NC School Choice Bill: Choose Your School, Choose Your Future, S406=823
A glimpse at per pupil expenditures from 2015-2022 www.ncdpi.gov
While the bill’s short title seems corny, readers grasp the gist. There is no perfect bill, however, it is hard to argue against putting options and more freedom to choose in the hands of North Carolina families. Read the full bill here.
Not only would the bill expand educational freedoms making all NC residents eligible, it removes the requirement to attend public school the prior year, as well as carves out a path for early high school graduation requirements and the creation of a scholarship fund for early graduation students.
What’s striking for those who are fiscally aware, is the amount of spending in the bill. I want education dollars following kids, benefitting the taxpayers who made contributions, but at the same time I want to see another pile of money shrinking. The new legislation adds more spending, because the intent is to expand eligibility to more children (doubling the amount according to Sen. Lee). Educating more children would cost more dollars.
Note in the two following sections, the span of time is the same, yet the figures are drastically different.
The current NC Opportunity Scholarship Program
This section appears in H823 /S406
As one can see, there’s a lot of money involved, including current administrative fees up $7,788,500. I guess it costs a lot to spend a lot? I would not be so concerned about this pile growing had it not been for a recent phenomenon in public school spending.
In the past, schools have been held harmless for losing students during the ongoing (pandemic) failures. Imagine leaving a school, but you continue footing the bill although you no longer use that school. Those consumers are stuck footing the local tax bill which goes to schools they have ultimately rejected. In essence, public school systems continue to benefit without ever having to serve this segment of the school aged population. Recently during the covid-19 pandemic years, NNC has set a precedent to reward public schools long after they have lost students, thereby holding them unaccountable for downward shifts in attendance for an ever higher monetary value- state ADMs. Both incidents are examples of waste.
For now, schools are held accountable for decreases in ADMs and hopefully, we do not return to this initiative to help schools with the inability to budget accordingly.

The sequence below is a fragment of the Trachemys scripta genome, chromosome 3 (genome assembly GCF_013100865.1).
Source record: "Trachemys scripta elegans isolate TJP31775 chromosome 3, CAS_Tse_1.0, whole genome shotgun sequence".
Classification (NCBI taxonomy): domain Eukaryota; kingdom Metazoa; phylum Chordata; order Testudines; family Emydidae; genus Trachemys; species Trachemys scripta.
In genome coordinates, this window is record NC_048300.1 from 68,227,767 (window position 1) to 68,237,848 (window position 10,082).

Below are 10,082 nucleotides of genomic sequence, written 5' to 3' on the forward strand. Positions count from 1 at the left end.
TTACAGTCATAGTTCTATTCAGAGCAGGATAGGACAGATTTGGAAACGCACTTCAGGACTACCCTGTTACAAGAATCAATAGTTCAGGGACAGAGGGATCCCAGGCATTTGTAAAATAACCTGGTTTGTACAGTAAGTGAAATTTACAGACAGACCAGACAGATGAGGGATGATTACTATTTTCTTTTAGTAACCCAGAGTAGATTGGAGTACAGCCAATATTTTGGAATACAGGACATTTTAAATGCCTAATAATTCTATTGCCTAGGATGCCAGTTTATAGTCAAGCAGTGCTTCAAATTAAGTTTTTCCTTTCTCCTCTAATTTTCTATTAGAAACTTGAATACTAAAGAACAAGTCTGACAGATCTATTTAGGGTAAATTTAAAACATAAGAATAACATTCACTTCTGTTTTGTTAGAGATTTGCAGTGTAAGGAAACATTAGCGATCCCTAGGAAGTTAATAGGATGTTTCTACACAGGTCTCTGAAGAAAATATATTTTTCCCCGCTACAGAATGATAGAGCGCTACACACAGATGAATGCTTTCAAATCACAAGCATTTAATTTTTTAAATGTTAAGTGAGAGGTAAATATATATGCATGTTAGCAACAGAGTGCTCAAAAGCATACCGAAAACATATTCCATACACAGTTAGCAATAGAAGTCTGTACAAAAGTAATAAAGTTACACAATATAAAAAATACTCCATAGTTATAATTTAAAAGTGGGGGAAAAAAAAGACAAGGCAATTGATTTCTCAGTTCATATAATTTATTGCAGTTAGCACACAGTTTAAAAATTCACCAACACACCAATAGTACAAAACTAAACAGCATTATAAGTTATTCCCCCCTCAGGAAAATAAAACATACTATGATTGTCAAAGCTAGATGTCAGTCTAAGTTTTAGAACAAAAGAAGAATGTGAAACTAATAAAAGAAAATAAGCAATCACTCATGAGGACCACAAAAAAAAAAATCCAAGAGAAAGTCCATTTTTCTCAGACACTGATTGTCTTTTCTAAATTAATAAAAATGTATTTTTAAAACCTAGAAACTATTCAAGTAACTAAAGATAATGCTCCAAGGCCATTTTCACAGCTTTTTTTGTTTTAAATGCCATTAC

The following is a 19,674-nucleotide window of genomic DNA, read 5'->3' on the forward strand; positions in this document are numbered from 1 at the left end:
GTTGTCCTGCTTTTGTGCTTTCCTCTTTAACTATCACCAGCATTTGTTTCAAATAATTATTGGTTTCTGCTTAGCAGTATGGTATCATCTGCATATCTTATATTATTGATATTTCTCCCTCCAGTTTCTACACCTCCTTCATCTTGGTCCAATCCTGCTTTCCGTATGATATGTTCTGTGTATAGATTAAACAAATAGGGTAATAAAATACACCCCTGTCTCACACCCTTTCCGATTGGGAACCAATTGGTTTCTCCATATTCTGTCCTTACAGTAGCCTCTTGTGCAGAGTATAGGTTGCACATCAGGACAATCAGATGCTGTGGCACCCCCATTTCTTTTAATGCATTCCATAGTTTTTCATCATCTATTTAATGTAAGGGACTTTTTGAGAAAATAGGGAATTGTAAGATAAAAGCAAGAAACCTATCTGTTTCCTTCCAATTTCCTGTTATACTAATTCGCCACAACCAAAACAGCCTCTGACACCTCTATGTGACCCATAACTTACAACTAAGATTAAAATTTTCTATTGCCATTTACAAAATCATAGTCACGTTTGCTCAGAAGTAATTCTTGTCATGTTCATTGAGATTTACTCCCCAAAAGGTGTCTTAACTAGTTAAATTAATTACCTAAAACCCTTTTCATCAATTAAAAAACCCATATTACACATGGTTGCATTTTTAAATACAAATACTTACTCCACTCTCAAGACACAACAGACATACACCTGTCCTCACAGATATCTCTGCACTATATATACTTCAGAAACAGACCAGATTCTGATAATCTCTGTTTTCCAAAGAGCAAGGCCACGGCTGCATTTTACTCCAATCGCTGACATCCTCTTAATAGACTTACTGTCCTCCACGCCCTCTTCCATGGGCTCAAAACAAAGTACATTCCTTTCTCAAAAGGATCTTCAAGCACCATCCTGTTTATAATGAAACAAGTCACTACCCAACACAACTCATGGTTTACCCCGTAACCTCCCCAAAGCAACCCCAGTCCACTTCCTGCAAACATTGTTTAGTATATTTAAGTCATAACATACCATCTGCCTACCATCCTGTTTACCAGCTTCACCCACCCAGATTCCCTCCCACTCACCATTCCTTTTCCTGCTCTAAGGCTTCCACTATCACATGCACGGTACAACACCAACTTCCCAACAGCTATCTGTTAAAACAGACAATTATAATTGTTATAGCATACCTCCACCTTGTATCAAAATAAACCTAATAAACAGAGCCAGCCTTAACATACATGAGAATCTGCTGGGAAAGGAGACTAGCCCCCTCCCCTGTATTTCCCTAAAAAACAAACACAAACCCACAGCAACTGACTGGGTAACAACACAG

For now, it looks like NC public schools are being held accountable for lost customers. Hallelujah.
The new legislation calls for spending of $509,540,000 over the same span of 15 years, leaving a max of $12,738,500 for administrative costs. So, on the one hand, I don’t want kids trapped in failing schools. North Carolina has many of those. Yes, the OSP helps alleviate this problem, but it still places the government at the top of the pyramid and in control of k-12 education.
Nonetheless, it is always humorous when the opposition says, “we’re paying to send rich people’s kids to private, religious schools.”
Roy Cooper’s (d) daughter Natalie graduated from a private, religious boarding school, called Saint Mary’s.
The wealthy don’t need these kinds of programs. The programs are created for families who aren’t wealthy and who cannot afford a way out of a failing traditional public school.
When people talk about separating the church and state, I think we can argue that the state is not promoting one religion over another. The state program awards funds to religious schools, as well as non-religious, but this doesn’t mean they’re all Christian schools as we see opponents often claiming. Any private school may opt in.
For instance, Greensboro Islamic Academy opted into the program when it became first available and has grown ever since. Reflected in the image, the cost to taxpayers is $4,168.65 per pupil. That is a huge program benefit because the state spends more than this figure on public school students.
Greensboro Islamic Academy data for 2022-23:
Various funding streams for traditional NC public school students
So, while the bill would help a lot of North Carolinians escape failing schools by having the ability to take dollars to private schools of their choosing, we must be cautious, keep an eye on spending and when families want these programs we might consider supporting school choice expansions.
I’m not sure if it’s worth the time fighting against bills which benefit the entire non-public school sector because if they dislike it, then they do not have to opt in. I would presume bills like this have been benefitting other populations, such as undocumented residents, but I have yet to have read through Plyler v. Doe, which I will save for another day.